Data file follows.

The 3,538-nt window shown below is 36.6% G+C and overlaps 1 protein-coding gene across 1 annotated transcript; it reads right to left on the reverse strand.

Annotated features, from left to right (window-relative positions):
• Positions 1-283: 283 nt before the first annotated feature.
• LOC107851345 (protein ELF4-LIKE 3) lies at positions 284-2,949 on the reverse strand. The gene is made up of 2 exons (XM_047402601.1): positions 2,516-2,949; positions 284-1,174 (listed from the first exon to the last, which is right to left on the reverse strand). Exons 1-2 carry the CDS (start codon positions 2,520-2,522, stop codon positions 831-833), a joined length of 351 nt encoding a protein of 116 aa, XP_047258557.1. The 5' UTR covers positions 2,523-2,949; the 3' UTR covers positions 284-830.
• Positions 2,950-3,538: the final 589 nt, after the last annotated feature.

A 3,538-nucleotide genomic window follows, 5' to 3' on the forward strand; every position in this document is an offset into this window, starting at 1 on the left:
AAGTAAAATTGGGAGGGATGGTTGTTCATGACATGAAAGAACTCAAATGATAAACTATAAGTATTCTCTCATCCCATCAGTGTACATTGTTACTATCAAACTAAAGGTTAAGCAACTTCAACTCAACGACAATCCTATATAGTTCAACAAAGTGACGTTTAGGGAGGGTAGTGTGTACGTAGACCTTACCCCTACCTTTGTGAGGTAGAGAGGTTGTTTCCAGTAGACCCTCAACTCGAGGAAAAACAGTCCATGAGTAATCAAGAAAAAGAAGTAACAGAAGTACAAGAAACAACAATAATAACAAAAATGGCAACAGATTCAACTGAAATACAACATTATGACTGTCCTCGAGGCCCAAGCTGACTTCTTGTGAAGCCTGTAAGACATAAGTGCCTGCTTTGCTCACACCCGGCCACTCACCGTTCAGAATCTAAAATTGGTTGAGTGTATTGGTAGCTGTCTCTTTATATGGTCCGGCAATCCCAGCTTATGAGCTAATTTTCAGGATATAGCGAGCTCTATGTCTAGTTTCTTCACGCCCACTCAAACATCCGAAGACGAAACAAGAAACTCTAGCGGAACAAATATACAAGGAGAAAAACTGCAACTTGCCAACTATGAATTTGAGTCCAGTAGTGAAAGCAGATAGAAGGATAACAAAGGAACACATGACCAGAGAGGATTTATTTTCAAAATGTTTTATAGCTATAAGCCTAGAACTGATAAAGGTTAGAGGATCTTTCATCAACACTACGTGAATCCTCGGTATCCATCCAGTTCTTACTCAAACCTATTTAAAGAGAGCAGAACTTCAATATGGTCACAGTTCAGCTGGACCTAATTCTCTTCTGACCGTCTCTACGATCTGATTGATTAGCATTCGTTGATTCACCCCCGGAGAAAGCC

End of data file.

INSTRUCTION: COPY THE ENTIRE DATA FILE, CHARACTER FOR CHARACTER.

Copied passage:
The 3,538-nt window shown below is 36.6% G+C and overlaps 1 protein-coding gene across 1 annotated transcript; it reads right to left on the reverse strand.

Annotated features, from left to right (window-relative positions):
• Positions 1-283: 283 nt before the first annotated feature.
• LOC107851345 (protein ELF4-LIKE 3) lies at positions 284-2,949 on the reverse strand. The gene is made up of 2 exons (XM_047402601.1): positions 2,516-2,949; positions 284-1,174 (listed from the first exon to the last, which is right to left on the reverse strand). Exons 1-2 carry the CDS (start codon positions 2,520-2,522, stop codon positions 831-833), a joined length of 351 nt encoding a protein of 116 aa, XP_047258557.1. The 5' UTR covers positions 2,523-2,949; the 3' UTR covers positions 284-830.
• Positions 2,950-3,538: the final 589 nt, after the last annotated feature.

A 3,538-nucleotide genomic window follows, 5' to 3' on the forward strand; every position in this document is an offset into this window, starting at 1 on the left:
AAGTAAAATTGGGAGGGATGGTTGTTCATGACATGAAAGAACTCAAATGATAAACTATAAGTATTCTCTCATCCCATCAGTGTACATTGTTACTATCAAACTAAAGGTTAAGCAACTTCAACTCAACGACAATCCTATATAGTTCAACAAAGTGACGTTTAGGGAGGGTAGTGTGTACGTAGACCTTACCCCTACCTTTGTGAGGTAGAGAGGTTGTTTCCAGTAGACCCTCAACTCGAGGAAAAACAGTCCATGAGTAATCAAGAAAAAGAAGTAACAGAAGTACAAGAAACAACAATAATAACAAAAATGGCAACAGATTCAACTGAAATACAACATTATGACTGTCCTCGAGGCCCAAGCTGACTTCTTGTGAAGCCTGTAAGACATAAGTGCCTGCTTTGCTCACACCCGGCCACTCACCGTTCAGAATCTAAAATTGGTTGAGTGTATTGGTAGCTGTCTCTTTATATGGTCCGGCAATCCCAGCTTATGAGCTAATTTTCAGGATATAGCGAGCTCTATGTCTAGTTTCTTCACGCCCACTCAAACATCCGAAGACGAAACAAGAAACTCTAGCGGAACAAATATACAAGGAGAAAAACTGCAACTTGCCAACTATGAATTTGAGTCCAGTAGTGAAAGCAGATAGAAGGATAACAAAGGAACACATGACCAGAGAGGATTTATTTTCAAAATGTTTTATAGCTATAAGCCTAGAACTGATAAAGGTTAGAGGATCTTTCATCAACACTACGTGAATCCTCGGTATCCATCCAGTTCTTACTCAAACCTATTTAAAGAGAGCAGAACTTCAATATGGTCACAGTTCAGCTGGACCTAATTCTCTTCTGACCGTCTCTACGATCTGATTGATTAGCATTCGTTGATTCACCCCCGGAGAAAGCC